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This question highlighted a humorously incorrect use of Elizabethan-era English in a television commercial and asked how it was incorrect. In the original version of the question (since edited), the questioner added "(Hint: the problem is with the verbs.)" This question was then closed as "off-topic," with the following reason given:

Proofreading questions are off-topic unless a specific source of concern in the text is clearly identified.

Do you see what's wrong here? (Hint: the problem is with the part about "unless a specific source of concern in the text is clearly identified.")

Throughout the Stack Exchange network, you will find a strong disdain for "do my homework for me"-type questions, in which the questioner is clearly more interested in getting an answer than in understanding it. The prohibition on homework questions is fairly widespread, with different sites phrasing it in different ways:

  • On photography – “fix my picture” questions are off topic, (but specific technique requests are allowed).

  • Stack Overflow is about programming, but programming questions you’d solve on a whiteboard or that ask what’s wrong with a large block of code are no good.

At ELU, "do my homework for me" questions most often come in the form of questions that give a sentence or a paragraph and ask "What's wrong with this?" One pictures a student in an English class who's been handed an assignment and decides that asking people on Stack Exchange to answer it for free is easier than figuring out the answer—or even understanding the question—herself. It is to deal with these kinds of questions that the "proofreading" close reason exists.

This ELU blog post explains nicely the circumstances under which the "proofreading" close reason is appropriate:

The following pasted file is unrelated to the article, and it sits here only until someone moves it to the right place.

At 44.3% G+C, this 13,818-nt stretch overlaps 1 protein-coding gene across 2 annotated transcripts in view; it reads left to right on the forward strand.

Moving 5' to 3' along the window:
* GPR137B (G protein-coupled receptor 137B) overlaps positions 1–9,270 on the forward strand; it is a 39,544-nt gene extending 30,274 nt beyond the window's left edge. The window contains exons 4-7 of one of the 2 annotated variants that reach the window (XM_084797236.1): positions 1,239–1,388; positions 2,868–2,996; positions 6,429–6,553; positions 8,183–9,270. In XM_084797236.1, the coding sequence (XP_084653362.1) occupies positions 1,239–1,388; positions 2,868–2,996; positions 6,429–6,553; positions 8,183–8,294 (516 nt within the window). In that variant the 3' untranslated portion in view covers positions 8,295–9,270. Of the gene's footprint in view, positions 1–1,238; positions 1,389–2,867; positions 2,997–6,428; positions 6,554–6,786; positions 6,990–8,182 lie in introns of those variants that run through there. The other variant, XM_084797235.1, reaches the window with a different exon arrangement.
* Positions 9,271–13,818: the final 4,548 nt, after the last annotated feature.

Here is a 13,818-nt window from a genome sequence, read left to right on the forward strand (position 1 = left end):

At the same time, EL&U-SE has a policy that prohibits proofreading questions. Does this mean that we don’t want to help people get better at English and that we’re only here for discussing obscure questions about grammar? Of course not! The entire point of EL&U-SE, and every other SE site, is to help people learn about the subject matter. The reason we don’t allow proofreading questions is because there is nothing to be gained by a simple proofreading question—true, a sentence will be improved, but the author does not benefit from experience, nor does the community benefit, as it is statistically unlikely that some other person will come up with the same sentence.

Certainly, we could identify all the errors in a piece of writing, but that doesn’t teach the author about pronoun-antecdent agreement, about idiomatic uses, or about the differences between to, too, and two. We’d love to teach our friends about these things so that they can benefit in the long-term. So while we don’t allow general proofreading requests, proofreading requests that identify a specific area of concern are welcome.

[...]

In summary, proofreading questions, when they identify the area of concern, are welcome on EL&U-SE.